Whole ovary specimen removed from a cancer patient undergoing a fertility preservation procedure. Individual eggs are retrieved using a fine needle and suction device.
Fertility preservation encompasses all medical interventions designed to sustain one’s reproductive capability in the face of fertility-threatening conditions. The need for fertility preservation commonly arises when cancer patients are confronted with treatments (such as chemotherapy, radiation therapy or surgery) that can potentially affect their reproductive organs. Other medical conditions threatening future fertility include certain infectious diseases and inflammatory processes.
Fertility preservation technology has expanded rapidly in the last 5-10 years. Current options include both well-established treatments (such as embryo freezing) and experimental approaches (such as ovarian tissue freezing). Choosing which to pursue, if any, is a highly personal decision and is best made after learning about all of the options in consultation with an oncologist and reproductive endocrinologist.
1) In Vitro Fertilization with Embryo Freezing
In vitro fertilization (IVF) with embryo freezing is the most successful method of fertility preservation currently available. This technique is virtually identical to standard IVF however it is contrasted by the fact that therapy is concluded with the process of embryo freezing (instead of embryo transfer). Embryos can stay frozen for years, and when the patient is ready to conceive, they are thawed and transferred back to the patient. Just as with standard IVF, the process takes 4-8 weeks, which can be a major limitation for cancer patients in need of urgent chemotherapy.
2) In Vitro Maturation with Embryo Freezing
In vitro maturation (IVM) with embryo freezing is very similar to that which is accomplished with IVF (see above). The main advantage of IVM is that it requires much less treatment time than IVF. For extremely urgent situations, IVM can potentially be completed in a matter of days. Another theoretical advantage of IVM is its association with lower estrogen levels compared to IVF. This is an especially important distinction for patients with estrogen-sensitive cancers such as those arising from the breast or uterus.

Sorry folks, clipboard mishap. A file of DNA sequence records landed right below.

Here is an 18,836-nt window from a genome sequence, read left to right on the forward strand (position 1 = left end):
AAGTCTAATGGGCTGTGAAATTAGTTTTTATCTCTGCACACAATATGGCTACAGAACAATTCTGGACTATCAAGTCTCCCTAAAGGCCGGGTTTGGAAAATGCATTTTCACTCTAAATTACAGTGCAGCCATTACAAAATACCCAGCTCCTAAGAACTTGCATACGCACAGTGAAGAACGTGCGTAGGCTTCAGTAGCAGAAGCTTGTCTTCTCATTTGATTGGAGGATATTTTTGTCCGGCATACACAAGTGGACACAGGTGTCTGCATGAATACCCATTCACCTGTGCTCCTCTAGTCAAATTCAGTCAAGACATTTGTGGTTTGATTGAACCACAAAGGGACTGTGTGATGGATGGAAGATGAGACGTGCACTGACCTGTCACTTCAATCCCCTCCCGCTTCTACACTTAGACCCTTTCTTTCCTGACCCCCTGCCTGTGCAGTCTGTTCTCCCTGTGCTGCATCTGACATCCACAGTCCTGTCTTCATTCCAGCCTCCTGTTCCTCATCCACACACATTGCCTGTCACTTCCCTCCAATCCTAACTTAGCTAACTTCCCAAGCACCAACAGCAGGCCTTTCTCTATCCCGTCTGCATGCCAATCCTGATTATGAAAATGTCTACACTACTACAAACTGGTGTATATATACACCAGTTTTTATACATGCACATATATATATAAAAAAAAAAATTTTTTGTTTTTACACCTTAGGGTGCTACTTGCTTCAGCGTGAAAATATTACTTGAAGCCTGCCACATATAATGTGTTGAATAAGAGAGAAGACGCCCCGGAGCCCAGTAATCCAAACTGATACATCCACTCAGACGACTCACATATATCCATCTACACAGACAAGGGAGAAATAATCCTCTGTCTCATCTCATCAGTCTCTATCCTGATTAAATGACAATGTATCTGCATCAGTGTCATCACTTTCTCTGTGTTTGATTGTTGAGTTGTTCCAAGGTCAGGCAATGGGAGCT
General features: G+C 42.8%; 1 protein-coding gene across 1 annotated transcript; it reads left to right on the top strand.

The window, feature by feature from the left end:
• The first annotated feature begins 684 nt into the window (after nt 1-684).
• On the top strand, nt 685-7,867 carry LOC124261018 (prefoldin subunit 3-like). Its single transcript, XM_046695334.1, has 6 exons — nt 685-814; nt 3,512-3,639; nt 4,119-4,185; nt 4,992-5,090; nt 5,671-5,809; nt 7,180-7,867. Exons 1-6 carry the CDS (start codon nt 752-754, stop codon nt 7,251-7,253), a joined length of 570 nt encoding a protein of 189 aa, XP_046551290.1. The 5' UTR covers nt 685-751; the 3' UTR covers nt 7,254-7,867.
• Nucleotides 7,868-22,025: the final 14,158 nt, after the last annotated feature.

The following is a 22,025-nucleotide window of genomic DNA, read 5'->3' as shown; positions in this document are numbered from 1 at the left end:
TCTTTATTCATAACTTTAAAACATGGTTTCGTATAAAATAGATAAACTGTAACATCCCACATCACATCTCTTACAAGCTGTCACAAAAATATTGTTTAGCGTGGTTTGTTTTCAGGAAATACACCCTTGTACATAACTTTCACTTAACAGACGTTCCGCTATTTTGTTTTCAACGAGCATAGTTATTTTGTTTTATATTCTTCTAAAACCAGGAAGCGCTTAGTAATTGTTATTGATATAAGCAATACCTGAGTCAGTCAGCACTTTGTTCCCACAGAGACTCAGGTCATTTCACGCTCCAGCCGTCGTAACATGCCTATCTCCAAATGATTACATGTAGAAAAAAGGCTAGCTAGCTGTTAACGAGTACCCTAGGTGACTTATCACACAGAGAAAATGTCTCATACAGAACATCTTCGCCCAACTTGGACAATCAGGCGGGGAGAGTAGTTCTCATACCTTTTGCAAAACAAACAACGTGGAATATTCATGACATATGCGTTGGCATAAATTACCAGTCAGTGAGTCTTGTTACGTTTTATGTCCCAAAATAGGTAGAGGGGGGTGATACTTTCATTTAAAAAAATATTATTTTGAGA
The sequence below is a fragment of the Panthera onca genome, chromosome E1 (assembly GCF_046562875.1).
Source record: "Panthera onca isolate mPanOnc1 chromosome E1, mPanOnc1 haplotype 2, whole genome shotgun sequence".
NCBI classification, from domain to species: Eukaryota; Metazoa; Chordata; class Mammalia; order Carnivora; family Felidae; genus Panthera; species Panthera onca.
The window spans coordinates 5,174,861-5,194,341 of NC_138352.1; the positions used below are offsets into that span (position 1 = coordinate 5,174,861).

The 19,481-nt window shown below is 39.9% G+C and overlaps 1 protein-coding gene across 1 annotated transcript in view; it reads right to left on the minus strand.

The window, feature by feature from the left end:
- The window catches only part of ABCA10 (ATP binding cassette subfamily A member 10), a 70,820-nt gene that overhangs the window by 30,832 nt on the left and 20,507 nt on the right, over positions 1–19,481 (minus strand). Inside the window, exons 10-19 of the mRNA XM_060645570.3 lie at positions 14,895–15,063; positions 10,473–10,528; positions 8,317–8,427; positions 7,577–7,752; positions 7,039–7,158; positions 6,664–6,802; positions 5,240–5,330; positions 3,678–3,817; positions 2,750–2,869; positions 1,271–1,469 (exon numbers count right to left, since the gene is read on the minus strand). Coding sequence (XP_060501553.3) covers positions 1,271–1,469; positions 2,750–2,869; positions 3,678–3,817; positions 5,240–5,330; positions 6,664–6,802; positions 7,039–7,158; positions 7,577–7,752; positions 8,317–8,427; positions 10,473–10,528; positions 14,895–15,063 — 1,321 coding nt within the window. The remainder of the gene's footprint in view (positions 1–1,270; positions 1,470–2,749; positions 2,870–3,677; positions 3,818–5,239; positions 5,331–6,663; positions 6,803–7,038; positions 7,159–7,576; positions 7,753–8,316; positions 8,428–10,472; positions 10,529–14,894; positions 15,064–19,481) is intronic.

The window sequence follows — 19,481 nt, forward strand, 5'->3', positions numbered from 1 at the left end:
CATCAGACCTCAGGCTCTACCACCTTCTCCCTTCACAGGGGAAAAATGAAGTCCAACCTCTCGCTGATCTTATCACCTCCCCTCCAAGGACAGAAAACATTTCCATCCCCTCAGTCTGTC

3) Egg Freezing
Egg freezing (oocyte cryopreservation) involves harvesting eggs from the ovary and then freezing them for use in the future. The treatment takes place over several weeks and begins with stimulation of the ovaries to produce many eggs in each ovary. Recent advances in laboratory techniques involving the freezing method have led to improvements in pregnancy rates and made egg freezing a very popular fertility preservation technique. The main advantage of egg freezing over IVF is that a male partner is not required.
4) Ovarian Tissue Cryopreservation
Ovarian tissue cryopreservation is a highly experimental approach to fertility preservation where a whole ovary is sectioned into small pieces that are then frozen. Each piece of tissue contains many eggs, each with the potential to be used in achieving pregnancy in the future.
5) Whole Ovary Freezing
Therapies utilizing whole ovaries are extremely experimental.
This approach involves surgical removal and freezing of an intact ovary. When reproduction is desired, the ovary is thawed and transplanted back to the patient.
6) Combination Therapy
In some situations, more than one fertility preservation intervention can be performed. Examples of this include combining in vitro maturation (IVM) with ovarian tissue cryopreservation or combining IVM with IVF.
7) Sperm Freezing
For male patients, fertility preservation is accomplished by freezing sperm. This is a very simple and efficient intervention where ejaculates are processed and sperm is stored for future use.
For more information about fertility preservation, please contact us at 415.925.9404 or firstname.lastname@example.org.